Europe

'Wolf Pack' found guilty of gang rape in Spain, overturning previous ruling

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Spain's Supreme Court Friday found five men who called themselves "The Wolf Pack" guilty of gang-raping a young woman, overturning previous convictions for the lesser offence of sexual abuse in a case that shook the country.

The Madrid-based tribunal sentenced each defendant to 15 years in prison -- up from nine years each -- overriding two previous rulings in the case that had sparked mass protests in Spain. 

By late afternoon, all five had been detained, according to police.

"The factual account describes a genuine scenario of intimidation in which the victim never consents to the sexual acts performed by the accused," the court ruled.

The victim found herself in "a situation of intimidation that made her adopt an attitude of submission, doing what the perpetrators told her to do."

The panel of five judges, including two women, said the victim had experienced "at least 10 sexual assaults with oral, vaginal and anal penetration."

A Spanish National Police van transporting the five men accused of gang raping a woman back in 2016 during the San Fermines Fiesta
A Spanish National Police van transporting the five men accused of gang raping a woman back in 2016 during the San Fermines Fiesta
AAP

Minutes after meeting her, the five men, aged 24 to 27, raped the drunk woman, then aged 18, at the entrance to an apartment building in Pamplona in July 2016 at the start of the popular San Fermin bull-running festival.

They left her half-naked in the doorway. One of them also stole her mobile phone.

The five filmed the incident with their smartphones and bragged about it on WhatsApp where they referred to themselves as "La Manada," or "The Wolf Pack".

The footage they shared on WhatsApp was used against them in court but also against the victim to illustrate her alleged passivity during the act.

Explicit consent

In April 2018, the men were each sentenced to nine years in jail for sexual abuse but judges acquitted them of the more serious offence of rape.

It was decided there had been no violence or intimidation -- necessary for a rape conviction in Spain -- and that the victim did not resist or fight back.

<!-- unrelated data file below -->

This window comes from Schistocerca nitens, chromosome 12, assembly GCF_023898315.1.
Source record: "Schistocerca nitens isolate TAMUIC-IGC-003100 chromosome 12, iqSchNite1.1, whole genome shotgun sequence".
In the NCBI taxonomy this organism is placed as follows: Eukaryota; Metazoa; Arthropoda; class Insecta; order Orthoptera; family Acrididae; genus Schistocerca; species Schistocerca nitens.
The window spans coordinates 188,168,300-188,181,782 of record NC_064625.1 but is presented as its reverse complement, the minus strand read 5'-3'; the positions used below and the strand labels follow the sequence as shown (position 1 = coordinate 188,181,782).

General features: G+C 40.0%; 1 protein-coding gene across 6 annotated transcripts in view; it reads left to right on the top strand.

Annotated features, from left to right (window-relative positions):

One of the three judges had argued that the men should be fully acquitted.

That decision -- and the defendants' subsequent release on bail -- triggered nationwide protests.

"If you resist they kill you, if you don't resist you consent. What to do?" read one sign at a protest.

Following the initial verdict, the Spanish government announced plans to reform the criminal code to stipulate that a woman must give her explicit consent for sex.

"Only yes is yes," Prime Minister Pedro Sanchez said on Twitter, reacting to the latest ruling.

"Spain continues to move forward in the protection of women's rights and freedoms, and won't stop."

Not a 'fair trial'

The five defendants, all from the southern city of Seville, were not called to the stand on Friday.

Prosecutors argued for an 18-year jail sentence for each of the accused. They also demanded an extra two years for the mobile thief -- which the judges accepted.

Defence lawyer Agustin Martinez asserted that the sex had been consensual and called for his clients to be absolved.

He said they could not have realised she was not consenting as she did not shout or resist.

She did not make "any kind of gesture of protest".

"We haven't had a fair trial," he added, blaming media, social and political "pressure".

Speaking to AFP after the ruling, Martinez said 15 years in prison was "an absolute absurdity and an outrage".

About 100 women gathered outside the Supreme Court welcomed the ruling with chants of: "The fight is not in vain", and "More education, less porn on social networks!"

"This verdict is very important because it creates a precedent: we can no longer blame the victim for not fighting their aggressor," one of the group, 59-year-old Sera Sanchez, told AFP.

A year ago, countless teenaged girls took to the streets across Spain with cries of "I believe you!" in support of the victim, followed by a day-long women's strike, a first observed by women around the country to denounce sexual violence.

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